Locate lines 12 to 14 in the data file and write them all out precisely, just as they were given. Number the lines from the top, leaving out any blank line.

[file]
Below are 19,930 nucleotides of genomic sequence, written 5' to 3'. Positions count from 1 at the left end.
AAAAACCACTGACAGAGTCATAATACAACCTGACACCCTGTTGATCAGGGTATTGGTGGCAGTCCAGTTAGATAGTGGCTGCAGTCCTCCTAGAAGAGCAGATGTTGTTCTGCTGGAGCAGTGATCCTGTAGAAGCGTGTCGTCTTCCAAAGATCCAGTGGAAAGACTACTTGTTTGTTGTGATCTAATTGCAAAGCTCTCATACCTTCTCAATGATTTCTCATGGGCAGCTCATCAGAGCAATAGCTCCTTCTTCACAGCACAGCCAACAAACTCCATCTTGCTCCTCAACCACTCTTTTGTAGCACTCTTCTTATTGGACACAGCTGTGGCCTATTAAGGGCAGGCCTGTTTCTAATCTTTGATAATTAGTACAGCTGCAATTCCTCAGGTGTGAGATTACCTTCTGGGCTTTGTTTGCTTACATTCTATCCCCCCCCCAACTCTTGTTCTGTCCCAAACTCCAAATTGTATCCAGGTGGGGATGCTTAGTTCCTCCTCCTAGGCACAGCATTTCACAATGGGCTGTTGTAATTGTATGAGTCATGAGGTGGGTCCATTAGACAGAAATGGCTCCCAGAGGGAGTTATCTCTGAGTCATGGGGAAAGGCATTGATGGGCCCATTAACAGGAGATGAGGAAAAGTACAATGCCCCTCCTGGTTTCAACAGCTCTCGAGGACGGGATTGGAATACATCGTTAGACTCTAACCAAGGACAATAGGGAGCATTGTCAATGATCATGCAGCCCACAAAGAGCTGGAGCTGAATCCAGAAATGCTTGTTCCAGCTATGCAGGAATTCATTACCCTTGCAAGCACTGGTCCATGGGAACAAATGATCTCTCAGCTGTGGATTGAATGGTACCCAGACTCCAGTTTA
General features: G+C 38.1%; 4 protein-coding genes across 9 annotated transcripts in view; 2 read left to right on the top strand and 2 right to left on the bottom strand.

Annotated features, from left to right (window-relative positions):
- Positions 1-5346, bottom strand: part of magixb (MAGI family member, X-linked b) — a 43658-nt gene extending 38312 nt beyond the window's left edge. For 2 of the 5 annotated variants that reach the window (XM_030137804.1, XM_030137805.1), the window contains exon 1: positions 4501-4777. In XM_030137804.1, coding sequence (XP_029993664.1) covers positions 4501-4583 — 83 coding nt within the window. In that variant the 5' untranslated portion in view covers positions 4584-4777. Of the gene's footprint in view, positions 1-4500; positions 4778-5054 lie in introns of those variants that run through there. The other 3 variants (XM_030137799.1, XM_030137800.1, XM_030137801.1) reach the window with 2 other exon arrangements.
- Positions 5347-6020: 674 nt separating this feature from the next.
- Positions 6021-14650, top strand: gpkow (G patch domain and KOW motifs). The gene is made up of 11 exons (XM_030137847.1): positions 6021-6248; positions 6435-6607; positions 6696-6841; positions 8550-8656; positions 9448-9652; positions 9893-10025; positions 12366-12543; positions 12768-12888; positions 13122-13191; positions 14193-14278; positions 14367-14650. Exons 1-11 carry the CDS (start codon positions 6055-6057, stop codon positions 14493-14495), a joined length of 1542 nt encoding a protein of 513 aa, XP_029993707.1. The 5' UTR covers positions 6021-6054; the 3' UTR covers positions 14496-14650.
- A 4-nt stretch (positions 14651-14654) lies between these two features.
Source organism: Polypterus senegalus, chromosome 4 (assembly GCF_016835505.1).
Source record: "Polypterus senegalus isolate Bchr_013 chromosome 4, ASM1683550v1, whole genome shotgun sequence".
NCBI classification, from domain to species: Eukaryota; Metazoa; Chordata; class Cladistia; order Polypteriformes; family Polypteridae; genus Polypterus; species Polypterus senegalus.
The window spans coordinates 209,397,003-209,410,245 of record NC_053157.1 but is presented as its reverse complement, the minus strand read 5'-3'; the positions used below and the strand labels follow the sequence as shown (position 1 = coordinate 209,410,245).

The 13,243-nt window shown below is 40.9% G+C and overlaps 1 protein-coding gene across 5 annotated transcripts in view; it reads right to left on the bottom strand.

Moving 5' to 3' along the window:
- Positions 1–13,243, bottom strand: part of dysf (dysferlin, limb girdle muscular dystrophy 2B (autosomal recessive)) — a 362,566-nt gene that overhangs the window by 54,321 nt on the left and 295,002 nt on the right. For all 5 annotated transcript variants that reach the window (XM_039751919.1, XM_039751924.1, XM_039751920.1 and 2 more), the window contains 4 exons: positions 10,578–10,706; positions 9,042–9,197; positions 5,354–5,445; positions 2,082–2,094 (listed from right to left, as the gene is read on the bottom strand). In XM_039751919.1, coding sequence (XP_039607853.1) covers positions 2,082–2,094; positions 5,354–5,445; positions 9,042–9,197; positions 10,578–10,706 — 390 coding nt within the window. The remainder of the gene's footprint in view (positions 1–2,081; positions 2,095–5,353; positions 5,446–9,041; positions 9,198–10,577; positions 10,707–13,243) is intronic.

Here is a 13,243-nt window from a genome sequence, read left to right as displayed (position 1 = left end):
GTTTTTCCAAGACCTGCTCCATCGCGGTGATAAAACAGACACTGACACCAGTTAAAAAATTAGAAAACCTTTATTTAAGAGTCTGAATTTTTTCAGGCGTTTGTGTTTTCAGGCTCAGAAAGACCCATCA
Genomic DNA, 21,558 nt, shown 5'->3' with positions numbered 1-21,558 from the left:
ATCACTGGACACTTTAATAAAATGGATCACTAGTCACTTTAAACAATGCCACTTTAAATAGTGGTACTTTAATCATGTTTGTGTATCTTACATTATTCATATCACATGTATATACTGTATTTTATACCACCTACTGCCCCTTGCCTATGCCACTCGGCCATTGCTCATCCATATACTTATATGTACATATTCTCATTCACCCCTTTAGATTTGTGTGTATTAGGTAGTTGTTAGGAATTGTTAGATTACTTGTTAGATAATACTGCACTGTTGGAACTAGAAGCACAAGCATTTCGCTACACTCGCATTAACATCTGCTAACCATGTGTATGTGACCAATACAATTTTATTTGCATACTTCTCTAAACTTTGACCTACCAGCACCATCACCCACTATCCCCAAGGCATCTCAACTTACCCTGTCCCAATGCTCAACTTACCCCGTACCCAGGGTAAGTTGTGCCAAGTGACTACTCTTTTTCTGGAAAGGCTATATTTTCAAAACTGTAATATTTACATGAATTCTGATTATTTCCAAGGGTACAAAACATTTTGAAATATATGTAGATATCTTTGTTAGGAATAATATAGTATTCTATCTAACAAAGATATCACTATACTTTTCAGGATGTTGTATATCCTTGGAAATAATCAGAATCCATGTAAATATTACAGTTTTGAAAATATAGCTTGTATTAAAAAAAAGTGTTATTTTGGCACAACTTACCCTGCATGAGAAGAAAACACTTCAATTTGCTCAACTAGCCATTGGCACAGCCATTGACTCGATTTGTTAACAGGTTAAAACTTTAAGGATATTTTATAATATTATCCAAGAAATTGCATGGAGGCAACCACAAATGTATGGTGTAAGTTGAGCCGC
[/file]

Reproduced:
The window spans coordinates 209,397,003-209,410,245 of record NC_053157.1 but is presented as its reverse complement, the minus strand read 5'-3'; the positions used below and the strand labels follow the sequence as shown (position 1 = coordinate 209,410,245).

The 13,243-nt window shown below is 40.9% G+C and overlaps 1 protein-coding gene across 5 annotated transcripts in view; it reads right to left on the bottom strand.

Moving 5' to 3' along the window: